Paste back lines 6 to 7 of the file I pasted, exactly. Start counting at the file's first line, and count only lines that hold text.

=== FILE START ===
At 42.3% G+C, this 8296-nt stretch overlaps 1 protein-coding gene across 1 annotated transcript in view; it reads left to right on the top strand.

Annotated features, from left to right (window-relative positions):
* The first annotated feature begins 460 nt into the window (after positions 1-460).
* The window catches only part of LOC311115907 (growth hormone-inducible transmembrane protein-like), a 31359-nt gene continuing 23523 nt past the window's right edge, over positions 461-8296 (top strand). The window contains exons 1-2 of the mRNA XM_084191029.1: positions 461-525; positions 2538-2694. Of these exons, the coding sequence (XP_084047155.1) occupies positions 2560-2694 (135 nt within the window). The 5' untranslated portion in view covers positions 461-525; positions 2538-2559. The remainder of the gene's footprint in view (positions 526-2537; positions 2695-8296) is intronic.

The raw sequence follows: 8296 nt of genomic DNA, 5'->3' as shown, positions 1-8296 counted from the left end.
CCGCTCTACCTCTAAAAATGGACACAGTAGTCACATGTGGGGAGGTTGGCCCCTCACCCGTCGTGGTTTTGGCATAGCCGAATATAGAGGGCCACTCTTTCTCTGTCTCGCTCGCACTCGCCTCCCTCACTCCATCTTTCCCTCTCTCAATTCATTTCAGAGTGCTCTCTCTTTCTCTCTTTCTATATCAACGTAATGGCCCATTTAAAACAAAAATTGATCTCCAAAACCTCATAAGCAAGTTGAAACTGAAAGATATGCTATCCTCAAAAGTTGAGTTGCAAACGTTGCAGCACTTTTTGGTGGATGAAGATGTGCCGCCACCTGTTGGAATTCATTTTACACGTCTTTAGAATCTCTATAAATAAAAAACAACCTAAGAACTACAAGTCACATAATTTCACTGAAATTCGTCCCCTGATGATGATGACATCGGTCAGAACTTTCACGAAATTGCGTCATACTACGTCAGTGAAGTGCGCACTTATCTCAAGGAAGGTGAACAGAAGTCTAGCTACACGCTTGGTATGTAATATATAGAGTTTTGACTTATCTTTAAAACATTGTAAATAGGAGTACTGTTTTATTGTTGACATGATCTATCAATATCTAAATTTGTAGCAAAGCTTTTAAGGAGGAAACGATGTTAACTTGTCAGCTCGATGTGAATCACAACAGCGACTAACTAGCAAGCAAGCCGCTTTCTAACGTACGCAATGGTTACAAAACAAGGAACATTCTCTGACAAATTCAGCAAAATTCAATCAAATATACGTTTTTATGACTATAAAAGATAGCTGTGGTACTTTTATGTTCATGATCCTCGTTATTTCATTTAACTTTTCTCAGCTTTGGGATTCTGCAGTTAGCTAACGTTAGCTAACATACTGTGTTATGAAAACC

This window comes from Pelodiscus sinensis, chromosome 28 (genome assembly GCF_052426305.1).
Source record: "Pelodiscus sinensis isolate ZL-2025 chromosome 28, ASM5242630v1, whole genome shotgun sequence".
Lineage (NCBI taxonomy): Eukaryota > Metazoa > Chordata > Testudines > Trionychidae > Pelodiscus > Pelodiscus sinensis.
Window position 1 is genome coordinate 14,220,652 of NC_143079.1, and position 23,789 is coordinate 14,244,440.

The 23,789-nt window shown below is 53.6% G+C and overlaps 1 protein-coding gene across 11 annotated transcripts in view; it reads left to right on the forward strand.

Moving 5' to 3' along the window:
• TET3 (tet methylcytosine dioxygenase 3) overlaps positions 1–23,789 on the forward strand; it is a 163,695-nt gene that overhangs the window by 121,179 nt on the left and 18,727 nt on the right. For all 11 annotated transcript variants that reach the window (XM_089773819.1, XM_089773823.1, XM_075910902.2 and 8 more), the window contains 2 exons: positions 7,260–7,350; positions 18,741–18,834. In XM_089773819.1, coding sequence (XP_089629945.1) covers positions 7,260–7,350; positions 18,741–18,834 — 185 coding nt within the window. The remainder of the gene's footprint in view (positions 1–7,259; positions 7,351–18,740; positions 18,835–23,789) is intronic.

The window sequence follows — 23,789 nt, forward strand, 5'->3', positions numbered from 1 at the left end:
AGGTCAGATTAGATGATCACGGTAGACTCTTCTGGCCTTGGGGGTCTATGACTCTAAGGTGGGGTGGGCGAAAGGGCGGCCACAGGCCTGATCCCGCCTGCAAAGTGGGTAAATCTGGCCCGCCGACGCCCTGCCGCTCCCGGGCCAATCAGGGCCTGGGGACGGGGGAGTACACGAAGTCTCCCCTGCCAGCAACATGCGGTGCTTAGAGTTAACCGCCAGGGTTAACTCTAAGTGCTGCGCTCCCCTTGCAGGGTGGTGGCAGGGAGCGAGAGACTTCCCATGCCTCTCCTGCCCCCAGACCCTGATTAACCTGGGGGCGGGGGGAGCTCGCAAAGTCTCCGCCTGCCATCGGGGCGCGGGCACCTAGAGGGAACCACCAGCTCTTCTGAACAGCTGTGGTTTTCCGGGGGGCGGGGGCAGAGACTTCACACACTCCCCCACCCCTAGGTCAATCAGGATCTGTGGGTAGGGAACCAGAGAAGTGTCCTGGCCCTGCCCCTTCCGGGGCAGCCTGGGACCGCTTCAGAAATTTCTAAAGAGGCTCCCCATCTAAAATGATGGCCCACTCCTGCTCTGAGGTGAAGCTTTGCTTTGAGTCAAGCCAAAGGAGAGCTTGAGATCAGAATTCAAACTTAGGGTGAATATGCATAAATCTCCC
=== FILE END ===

CCGCTCTACCTCTAAAAATGGACACAGTAGTCACATGTGGGGAGGTTGGCCCCTCACCCGTCGTGGTTTTGGCATAGCCGAATATAGAGGGCCACTCTTTCTCTGTCTCGCTCGCACTCGCCTCCCTCACTCCATCTTTCCCTCTCTCAATTCATTTCAGAGTGCTCTCTCTTTCTCTCTTTCTATATCAACGTAATGGCCCATTTAAAACAAAAATTGATCTCCAAAACCTCATAAGCAAGTTGAAACTGAAAGATATGCTATCCTCAAAAGTTGAGTTGCAAACGTTGCAGCACTTTTTGGTGGATGAAGATGTGCCGCCACCTGTTGGAATTCATTTTACACGTCTTTAGAATCTCTATAAATAAAAAACAACCTAAGAACTACAAGTCACATAATTTCACTGAAATTCGTCCCCTGATGATGATGACATCGGTCAGAACTTTCACGAAATTGCGTCATACTACGTCAGTGAAGTGCGCACTTATCTCAAGGAAGGTGAACAGAAGTCTAGCTACACGCTTGGTATGTAATATATAGAGTTTTGACTTATCTTTAAAACATTGTAAATAGGAGTACTGTTTTATTGTTGACATGATCTATCAATATCTAAATTTGTAGCAAAGCTTTTAAGGAGGAAACGATGTTAACTTGTCAGCTCGATGTGAATCACAACAGCGACTAACTAGCAAGCAAGCCGCTTTCTAACGTACGCAATGGTTACAAAACAAGGAACATTCTCTGACAAATTCAGCAAAATTCAATCAAATATACGTTTTTATGACTATAAAAGATAGCTGTGGTACTTTTATGTTCATGATCCTCGTTATTTCATTTAACTTTTCTCAGCTTTGGGATTCTGCAGTTAGCTAACGTTAGCTAACATACTGTGTTATGAAAACC

This window comes from Pelodiscus sinensis, chromosome 28 (genome assembly GCF_052426305.1).